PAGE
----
1. It’s even more than that, Uncle Lar. If you go trad and you have an agent, the check/deposit/whatever, will usually go directly to the agent to be dispersed to you AFTER they get their cut. So that six month or a year or however long it takes the publisher to pay royalties and make an accounting of what you sold is delayed even further. I want to see what my sales trends are on a regular basis. Not wait until months after the trend and then try to figure out why something worked or didn’t, why a book sold weldor tanked, especially since I had no control over any of it once it was in the publisher’s hands.

  4. The time factor was the deal killer for me. I’m no spring chicken, so the idea of waiting years before my first novel saw print (assuming it made it past the slush pile readers) had zero appeal for me. In the time it would have taken to get one trad novel to print, I wrote and published seven. Low as the odds of success are, being able to publish as fast as you can write gives you a lot more opportunities to find an audience.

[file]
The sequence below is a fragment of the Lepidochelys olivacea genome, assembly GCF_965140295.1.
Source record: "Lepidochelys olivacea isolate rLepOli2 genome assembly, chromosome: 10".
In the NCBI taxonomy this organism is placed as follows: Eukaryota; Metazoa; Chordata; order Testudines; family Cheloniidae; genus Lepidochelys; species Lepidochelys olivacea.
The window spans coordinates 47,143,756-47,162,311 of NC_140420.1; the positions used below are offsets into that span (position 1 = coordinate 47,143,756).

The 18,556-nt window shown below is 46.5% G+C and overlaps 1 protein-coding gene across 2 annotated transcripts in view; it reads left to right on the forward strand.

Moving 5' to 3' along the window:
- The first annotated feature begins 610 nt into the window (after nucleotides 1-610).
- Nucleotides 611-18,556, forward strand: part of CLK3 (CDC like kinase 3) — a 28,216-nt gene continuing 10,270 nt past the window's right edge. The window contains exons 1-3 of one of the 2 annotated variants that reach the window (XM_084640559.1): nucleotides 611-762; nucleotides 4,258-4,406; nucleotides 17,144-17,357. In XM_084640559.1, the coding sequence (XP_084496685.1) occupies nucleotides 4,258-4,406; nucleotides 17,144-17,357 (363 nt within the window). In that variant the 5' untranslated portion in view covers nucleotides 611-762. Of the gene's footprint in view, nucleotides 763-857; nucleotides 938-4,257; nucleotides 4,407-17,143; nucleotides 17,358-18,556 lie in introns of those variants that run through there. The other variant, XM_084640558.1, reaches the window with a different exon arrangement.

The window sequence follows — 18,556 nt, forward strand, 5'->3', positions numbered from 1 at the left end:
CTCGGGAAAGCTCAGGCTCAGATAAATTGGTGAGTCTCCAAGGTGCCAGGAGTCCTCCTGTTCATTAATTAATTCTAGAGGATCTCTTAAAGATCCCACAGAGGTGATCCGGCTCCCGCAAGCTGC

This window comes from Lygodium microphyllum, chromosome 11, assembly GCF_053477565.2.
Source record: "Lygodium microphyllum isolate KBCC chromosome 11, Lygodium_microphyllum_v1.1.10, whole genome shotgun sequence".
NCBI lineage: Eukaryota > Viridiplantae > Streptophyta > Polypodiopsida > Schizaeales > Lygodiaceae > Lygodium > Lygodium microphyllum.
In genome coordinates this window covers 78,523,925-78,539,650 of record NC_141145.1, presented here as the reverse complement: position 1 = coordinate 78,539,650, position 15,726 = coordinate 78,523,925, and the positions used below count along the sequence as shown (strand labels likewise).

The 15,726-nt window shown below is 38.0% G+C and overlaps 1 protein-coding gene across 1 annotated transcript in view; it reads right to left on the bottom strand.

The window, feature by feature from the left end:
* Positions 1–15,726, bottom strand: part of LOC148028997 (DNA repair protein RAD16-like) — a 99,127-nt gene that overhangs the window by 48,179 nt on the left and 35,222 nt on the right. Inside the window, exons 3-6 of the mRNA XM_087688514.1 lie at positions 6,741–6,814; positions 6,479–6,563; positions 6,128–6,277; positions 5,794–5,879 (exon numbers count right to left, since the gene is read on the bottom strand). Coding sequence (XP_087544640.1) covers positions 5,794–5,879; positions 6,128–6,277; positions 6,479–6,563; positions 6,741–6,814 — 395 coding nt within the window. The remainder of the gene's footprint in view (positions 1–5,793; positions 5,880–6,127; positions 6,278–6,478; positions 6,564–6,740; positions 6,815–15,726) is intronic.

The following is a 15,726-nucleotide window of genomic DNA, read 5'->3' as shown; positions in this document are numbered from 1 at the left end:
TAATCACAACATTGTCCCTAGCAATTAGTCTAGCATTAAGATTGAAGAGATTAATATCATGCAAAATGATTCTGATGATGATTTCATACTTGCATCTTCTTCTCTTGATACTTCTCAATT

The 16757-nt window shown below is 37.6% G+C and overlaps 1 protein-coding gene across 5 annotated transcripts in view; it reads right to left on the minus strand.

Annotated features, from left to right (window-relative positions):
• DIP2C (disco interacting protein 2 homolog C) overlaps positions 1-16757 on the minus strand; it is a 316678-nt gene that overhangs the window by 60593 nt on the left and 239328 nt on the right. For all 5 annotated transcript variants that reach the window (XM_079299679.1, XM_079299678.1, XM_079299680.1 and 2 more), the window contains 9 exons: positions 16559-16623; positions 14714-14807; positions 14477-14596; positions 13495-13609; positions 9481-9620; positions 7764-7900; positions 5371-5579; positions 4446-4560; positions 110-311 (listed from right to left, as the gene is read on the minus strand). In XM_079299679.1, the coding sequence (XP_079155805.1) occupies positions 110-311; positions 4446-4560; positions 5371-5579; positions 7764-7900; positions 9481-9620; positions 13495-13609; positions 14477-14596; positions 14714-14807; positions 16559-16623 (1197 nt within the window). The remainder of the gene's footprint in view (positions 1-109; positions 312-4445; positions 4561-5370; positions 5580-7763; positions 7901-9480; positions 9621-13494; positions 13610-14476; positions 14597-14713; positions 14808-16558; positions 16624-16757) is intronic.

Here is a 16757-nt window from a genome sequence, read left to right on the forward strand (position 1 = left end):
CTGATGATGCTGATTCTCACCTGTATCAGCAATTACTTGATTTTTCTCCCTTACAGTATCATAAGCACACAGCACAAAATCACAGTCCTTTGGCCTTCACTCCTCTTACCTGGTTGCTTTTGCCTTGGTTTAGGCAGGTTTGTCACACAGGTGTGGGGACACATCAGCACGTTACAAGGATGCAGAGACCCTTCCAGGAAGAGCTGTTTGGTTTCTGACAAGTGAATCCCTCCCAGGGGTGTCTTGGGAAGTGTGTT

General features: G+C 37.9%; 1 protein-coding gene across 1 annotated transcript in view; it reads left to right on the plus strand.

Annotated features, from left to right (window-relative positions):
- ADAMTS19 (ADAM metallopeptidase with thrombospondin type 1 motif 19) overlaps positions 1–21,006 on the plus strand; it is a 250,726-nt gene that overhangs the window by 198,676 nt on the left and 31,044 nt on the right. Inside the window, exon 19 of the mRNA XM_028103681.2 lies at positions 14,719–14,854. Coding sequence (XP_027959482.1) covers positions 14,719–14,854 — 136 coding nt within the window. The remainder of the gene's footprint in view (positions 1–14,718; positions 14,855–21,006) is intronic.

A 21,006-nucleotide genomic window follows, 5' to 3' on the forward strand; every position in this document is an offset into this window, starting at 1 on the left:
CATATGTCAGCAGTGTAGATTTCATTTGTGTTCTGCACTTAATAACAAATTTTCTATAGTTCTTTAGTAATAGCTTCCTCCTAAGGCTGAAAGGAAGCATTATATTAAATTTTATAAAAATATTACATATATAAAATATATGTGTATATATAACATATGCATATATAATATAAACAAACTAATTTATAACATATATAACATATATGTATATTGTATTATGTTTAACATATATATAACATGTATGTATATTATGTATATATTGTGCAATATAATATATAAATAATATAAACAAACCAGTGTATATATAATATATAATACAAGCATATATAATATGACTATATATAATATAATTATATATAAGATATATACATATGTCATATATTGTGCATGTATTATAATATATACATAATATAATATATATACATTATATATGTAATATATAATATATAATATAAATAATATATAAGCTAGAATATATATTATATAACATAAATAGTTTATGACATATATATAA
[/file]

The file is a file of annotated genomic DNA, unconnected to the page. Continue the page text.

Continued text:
1. I totally agree and that was a large part of my decision to go indie. Sure, there’s still one publisher I would consider signing with, depending on the contract terms. But for the rest of them, thanks but no thanks.

  5. Speaking of B&N, I was in there yesterday, and…yikes! I used to say that it had turned into Waldenbooks with a Hallmark store attached. Now, it’s evolved into a KB Toys with a tiny book section near the back. I saw singing elephants, a rather nifty-looking set of stacking rings, and bunch of xylophones, but I never did find the book I was planning to buy, and I didn’t want to try to fish a sales associate out of the pile of rubber ducks in order to ask about it.